RCE Candidate Ilorin Brings Child Labour in Nigeria Into the Spotlight

Child labour has been a is one of the major challenges in North Central Nigeria and indeed in Nigeria. According to the International Labour Organization (ILO), child labour deprives children of their childhood, their potential and their dignity, and that is harmful to physical and mental development.

To draw attention to this problem, RCE Candidate Ilorin recently organized a round table panel discussion on the issue of street hawking of children of school age, on 27 April, 2017. Street hawking is the commonest form of child labour in Nigeria. It is thriving among low income families in urban areas. A study in Nigeria showed that young adolescents (10-13 years) were more likely to engage in street hawking compared to their older peers (17-19 years). Female adolescents and students of trading mothers were significantly more likely to engage in street hawking. Respondents engaged in street hawking were significantly more likely to have failed the last academic term examination (Ijadunola 2015).

During the round table, the discussions ranged from condemnation to justification of in-school adolescent hawking. Some argued that hawking is a socialization process which prepares the child for adult economic life. The market women defended hawking as an age-long inherited tradition that allows for skill development. Others believed that hawking is a product of poverty, illiteracy, unemployment and ineffective legislation. Commentators from security agencies confirmed that hawking is indeed hazardous and poses a serious security risk.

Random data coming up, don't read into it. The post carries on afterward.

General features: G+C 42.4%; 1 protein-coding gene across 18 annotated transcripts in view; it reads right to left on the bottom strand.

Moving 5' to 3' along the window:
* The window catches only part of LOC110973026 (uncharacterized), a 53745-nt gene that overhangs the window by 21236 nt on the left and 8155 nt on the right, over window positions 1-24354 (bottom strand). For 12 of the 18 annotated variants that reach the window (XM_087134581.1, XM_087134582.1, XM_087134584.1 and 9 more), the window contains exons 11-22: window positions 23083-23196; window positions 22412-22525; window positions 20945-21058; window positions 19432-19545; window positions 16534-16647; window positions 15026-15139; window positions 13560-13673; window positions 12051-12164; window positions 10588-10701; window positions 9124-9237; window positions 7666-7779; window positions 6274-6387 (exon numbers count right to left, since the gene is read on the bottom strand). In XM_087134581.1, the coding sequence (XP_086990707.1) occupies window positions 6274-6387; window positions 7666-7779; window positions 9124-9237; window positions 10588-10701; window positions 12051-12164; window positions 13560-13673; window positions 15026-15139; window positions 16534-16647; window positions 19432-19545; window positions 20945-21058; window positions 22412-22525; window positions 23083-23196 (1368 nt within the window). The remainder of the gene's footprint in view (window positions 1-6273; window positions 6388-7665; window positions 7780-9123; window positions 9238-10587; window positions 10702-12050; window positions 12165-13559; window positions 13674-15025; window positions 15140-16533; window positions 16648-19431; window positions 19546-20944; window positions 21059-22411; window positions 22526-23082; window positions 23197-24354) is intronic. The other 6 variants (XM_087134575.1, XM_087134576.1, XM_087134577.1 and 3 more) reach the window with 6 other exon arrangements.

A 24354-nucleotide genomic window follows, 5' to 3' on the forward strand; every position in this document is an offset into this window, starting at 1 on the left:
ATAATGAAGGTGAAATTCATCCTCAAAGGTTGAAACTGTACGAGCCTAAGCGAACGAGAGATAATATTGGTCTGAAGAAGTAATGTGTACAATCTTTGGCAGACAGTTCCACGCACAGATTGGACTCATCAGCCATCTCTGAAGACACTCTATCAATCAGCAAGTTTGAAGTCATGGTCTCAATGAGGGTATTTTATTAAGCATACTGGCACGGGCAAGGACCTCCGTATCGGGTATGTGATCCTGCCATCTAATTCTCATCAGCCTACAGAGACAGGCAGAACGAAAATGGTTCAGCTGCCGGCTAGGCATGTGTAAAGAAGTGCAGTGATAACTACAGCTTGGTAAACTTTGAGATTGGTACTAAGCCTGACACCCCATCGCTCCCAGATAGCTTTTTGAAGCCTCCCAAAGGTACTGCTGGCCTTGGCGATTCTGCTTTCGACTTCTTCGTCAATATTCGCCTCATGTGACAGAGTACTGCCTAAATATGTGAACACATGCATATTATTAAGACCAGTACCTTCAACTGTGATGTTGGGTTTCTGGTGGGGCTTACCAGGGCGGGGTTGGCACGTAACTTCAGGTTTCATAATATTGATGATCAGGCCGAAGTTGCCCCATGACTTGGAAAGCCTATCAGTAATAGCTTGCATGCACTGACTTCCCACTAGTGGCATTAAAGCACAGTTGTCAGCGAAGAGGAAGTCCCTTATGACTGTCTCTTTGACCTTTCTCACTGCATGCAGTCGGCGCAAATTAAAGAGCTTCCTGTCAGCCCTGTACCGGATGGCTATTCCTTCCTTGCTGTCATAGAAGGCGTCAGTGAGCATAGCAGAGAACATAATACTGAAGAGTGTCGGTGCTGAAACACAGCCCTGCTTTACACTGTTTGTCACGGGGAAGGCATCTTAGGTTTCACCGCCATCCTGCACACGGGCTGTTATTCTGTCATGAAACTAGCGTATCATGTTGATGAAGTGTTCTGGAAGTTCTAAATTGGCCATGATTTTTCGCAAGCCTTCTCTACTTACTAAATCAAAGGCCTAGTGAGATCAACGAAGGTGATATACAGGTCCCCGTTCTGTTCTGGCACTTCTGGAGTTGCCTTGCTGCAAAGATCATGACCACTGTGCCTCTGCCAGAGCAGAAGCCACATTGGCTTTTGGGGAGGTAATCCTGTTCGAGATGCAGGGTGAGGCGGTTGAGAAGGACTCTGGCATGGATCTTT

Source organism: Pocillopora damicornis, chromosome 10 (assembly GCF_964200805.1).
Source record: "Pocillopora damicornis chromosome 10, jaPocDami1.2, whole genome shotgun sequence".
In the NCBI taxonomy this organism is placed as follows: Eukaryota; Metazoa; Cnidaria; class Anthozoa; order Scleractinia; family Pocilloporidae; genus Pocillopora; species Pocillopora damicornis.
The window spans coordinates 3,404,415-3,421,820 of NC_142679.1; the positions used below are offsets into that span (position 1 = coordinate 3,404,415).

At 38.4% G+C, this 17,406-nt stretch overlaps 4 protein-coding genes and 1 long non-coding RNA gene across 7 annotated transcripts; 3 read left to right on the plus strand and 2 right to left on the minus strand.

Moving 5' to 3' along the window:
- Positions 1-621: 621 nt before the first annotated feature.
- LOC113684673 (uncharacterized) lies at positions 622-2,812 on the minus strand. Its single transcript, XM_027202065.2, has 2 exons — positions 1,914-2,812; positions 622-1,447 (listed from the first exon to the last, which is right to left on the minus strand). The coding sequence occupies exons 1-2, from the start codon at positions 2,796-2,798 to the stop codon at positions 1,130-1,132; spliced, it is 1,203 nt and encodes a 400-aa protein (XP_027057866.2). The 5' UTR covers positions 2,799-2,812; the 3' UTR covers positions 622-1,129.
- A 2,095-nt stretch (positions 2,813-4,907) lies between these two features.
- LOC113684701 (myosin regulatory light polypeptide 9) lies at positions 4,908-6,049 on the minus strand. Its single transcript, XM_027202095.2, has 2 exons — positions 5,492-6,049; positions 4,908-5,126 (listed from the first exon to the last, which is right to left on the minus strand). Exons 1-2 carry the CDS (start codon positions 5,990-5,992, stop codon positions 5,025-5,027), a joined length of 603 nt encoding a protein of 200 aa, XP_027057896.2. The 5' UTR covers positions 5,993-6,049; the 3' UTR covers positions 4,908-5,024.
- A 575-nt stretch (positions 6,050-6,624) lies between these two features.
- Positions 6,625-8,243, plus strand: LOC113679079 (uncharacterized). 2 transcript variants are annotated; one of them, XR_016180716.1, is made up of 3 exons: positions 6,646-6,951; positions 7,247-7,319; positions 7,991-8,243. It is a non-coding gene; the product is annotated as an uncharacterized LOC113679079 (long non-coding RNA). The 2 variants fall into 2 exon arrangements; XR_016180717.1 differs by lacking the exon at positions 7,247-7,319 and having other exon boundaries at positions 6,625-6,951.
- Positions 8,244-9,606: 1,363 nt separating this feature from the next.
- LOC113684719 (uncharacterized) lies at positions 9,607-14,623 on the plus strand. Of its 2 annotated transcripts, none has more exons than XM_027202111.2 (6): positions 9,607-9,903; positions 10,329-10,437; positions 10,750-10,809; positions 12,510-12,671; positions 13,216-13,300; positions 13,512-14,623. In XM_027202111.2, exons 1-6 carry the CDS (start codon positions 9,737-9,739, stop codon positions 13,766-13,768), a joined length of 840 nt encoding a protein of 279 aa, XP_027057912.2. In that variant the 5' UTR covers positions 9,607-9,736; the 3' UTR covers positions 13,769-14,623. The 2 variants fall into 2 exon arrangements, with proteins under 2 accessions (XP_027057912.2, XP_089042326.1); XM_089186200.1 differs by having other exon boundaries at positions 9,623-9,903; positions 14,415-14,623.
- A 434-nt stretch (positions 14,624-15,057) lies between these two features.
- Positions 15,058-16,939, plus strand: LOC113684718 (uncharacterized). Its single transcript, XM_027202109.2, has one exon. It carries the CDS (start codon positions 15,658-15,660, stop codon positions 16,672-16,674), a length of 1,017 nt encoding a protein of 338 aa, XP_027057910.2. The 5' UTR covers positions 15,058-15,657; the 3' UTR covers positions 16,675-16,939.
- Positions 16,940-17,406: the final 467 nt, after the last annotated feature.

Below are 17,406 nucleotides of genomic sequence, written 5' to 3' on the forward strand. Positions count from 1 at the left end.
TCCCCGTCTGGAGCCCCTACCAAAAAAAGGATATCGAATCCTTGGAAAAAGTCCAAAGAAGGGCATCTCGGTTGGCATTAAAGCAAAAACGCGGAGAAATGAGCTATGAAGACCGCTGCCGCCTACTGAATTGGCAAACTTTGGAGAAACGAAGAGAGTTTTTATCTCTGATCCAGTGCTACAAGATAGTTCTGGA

The event, which was chaired by the Speaker of the State’s House of Assembly, attracted a mixed array of the public, including school children and active hawkers. The audience included traditional rulers, community and religious leaders, security agencies, parents/guardians and officials from the Ministries of Education, Environment, Justice, and Social Development.

One of the major outcomes of the event was the urgency with which a Federal Child Labour law enforced by the State Government needs to be put in place. The event was well perceived and widely reported by local and national dailies.

Photo: The Nigerian Times​


Leadership Newspaper No. 208 of Friday, 28th April, 2017, P. 17 here


Ijadunola M.Y., et. al., Int. J. Adolesc. Med. Health. 2015 Feb;27(1):41-8